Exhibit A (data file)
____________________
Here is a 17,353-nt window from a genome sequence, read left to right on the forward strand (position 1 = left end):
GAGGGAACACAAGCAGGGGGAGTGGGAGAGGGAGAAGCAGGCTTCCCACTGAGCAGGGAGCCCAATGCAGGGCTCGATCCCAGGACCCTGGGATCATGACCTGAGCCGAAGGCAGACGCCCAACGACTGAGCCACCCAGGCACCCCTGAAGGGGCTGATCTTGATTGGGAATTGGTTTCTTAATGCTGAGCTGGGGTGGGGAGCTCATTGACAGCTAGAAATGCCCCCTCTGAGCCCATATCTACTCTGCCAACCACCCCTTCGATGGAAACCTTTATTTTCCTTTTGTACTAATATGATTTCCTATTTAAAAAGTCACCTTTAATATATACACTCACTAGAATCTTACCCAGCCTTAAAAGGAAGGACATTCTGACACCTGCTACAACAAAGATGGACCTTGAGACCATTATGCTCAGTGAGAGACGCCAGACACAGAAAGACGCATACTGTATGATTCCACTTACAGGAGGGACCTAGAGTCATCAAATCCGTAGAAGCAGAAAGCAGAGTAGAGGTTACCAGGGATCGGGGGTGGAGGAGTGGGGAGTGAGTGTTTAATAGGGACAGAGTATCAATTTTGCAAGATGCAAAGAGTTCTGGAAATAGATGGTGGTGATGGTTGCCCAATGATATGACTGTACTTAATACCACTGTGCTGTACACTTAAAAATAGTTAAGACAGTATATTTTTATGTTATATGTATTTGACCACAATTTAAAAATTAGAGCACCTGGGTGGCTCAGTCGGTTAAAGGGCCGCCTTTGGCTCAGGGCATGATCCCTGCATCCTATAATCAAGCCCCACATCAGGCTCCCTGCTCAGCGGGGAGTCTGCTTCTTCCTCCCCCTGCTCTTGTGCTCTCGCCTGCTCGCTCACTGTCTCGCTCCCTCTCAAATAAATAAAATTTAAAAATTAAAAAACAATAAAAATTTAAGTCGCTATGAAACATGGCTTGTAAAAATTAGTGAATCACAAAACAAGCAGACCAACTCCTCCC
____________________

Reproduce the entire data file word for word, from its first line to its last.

Here is a 17,353-nt window from a genome sequence, read left to right on the forward strand (position 1 = left end):
GAGGGAACACAAGCAGGGGGAGTGGGAGAGGGAGAAGCAGGCTTCCCACTGAGCAGGGAGCCCAATGCAGGGCTCGATCCCAGGACCCTGGGATCATGACCTGAGCCGAAGGCAGACGCCCAACGACTGAGCCACCCAGGCACCCCTGAAGGGGCTGATCTTGATTGGGAATTGGTTTCTTAATGCTGAGCTGGGGTGGGGAGCTCATTGACAGCTAGAAATGCCCCCTCTGAGCCCATATCTACTCTGCCAACCACCCCTTCGATGGAAACCTTTATTTTCCTTTTGTACTAATATGATTTCCTATTTAAAAAGTCACCTTTAATATATACACTCACTAGAATCTTACCCAGCCTTAAAAGGAAGGACATTCTGACACCTGCTACAACAAAGATGGACCTTGAGACCATTATGCTCAGTGAGAGACGCCAGACACAGAAAGACGCATACTGTATGATTCCACTTACAGGAGGGACCTAGAGTCATCAAATCCGTAGAAGCAGAAAGCAGAGTAGAGGTTACCAGGGATCGGGGGTGGAGGAGTGGGGAGTGAGTGTTTAATAGGGACAGAGTATCAATTTTGCAAGATGCAAAGAGTTCTGGAAATAGATGGTGGTGATGGTTGCCCAATGATATGACTGTACTTAATACCACTGTGCTGTACACTTAAAAATAGTTAAGACAGTATATTTTTATGTTATATGTATTTGACCACAATTTAAAAATTAGAGCACCTGGGTGGCTCAGTCGGTTAAAGGGCCGCCTTTGGCTCAGGGCATGATCCCTGCATCCTATAATCAAGCCCCACATCAGGCTCCCTGCTCAGCGGGGAGTCTGCTTCTTCCTCCCCCTGCTCTTGTGCTCTCGCCTGCTCGCTCACTGTCTCGCTCCCTCTCAAATAAATAAAATTTAAAAATTAAAAAACAATAAAAATTTAAGTCGCTATGAAACATGGCTTGTAAAAATTAGTGAATCACAAAACAAGCAGACCAACTCCTCCC